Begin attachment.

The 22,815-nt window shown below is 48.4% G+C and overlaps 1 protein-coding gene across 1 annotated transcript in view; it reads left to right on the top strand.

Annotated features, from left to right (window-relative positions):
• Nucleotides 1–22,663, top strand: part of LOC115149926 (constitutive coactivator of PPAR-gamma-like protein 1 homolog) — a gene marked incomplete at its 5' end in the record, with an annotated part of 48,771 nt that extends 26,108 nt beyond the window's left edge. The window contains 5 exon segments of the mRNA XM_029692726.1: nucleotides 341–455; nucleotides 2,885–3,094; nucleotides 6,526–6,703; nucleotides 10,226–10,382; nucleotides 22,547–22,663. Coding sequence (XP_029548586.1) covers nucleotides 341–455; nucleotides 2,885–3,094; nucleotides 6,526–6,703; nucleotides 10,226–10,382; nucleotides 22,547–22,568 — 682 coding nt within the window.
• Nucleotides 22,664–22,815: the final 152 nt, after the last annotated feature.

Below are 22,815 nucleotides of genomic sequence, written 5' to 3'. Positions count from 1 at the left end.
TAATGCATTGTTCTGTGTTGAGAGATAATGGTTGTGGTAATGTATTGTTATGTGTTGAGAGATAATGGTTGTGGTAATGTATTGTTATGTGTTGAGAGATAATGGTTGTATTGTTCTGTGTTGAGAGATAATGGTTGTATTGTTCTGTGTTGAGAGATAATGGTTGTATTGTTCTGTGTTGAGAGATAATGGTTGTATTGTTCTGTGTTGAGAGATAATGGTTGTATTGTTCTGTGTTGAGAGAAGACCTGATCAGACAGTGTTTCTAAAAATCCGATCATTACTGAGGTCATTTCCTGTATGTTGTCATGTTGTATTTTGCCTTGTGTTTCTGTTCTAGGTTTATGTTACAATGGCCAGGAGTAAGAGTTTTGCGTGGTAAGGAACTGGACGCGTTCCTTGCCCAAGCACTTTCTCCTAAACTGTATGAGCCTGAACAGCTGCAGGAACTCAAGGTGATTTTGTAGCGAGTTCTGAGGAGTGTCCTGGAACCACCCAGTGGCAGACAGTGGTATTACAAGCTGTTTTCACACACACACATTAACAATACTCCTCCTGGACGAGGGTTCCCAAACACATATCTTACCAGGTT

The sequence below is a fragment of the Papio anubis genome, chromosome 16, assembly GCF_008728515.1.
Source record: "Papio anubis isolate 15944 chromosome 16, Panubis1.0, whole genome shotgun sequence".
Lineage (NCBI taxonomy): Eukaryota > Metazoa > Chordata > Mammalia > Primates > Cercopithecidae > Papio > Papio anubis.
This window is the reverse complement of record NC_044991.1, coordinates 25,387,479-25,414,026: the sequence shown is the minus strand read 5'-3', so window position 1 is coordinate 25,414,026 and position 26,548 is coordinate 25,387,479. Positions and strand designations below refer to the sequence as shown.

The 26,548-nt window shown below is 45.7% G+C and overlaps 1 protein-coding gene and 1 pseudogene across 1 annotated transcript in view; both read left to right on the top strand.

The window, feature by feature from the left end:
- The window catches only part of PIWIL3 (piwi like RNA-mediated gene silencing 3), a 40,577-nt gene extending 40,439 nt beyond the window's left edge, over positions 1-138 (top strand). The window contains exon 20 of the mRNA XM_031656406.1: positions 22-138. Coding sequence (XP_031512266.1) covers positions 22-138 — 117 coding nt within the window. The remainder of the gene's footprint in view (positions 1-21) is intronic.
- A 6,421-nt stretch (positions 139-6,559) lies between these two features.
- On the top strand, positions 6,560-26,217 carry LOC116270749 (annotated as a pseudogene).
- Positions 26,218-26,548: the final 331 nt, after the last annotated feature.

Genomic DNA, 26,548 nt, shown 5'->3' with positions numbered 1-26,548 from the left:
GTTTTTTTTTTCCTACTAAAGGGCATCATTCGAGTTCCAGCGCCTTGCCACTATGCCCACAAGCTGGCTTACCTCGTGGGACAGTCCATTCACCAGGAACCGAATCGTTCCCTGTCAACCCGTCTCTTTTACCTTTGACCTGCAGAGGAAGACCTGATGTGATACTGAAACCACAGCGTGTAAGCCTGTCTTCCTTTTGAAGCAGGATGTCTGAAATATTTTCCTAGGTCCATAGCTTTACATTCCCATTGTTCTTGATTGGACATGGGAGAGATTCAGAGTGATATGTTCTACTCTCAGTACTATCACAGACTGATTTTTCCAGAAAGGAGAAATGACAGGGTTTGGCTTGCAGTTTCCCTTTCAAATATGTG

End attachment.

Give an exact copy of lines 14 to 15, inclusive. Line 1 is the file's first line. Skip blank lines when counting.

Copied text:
- A 6,421-nt stretch (positions 139-6,559) lies between these two features.
- On the top strand, positions 6,560-26,217 carry LOC116270749 (annotated as a pseudogene).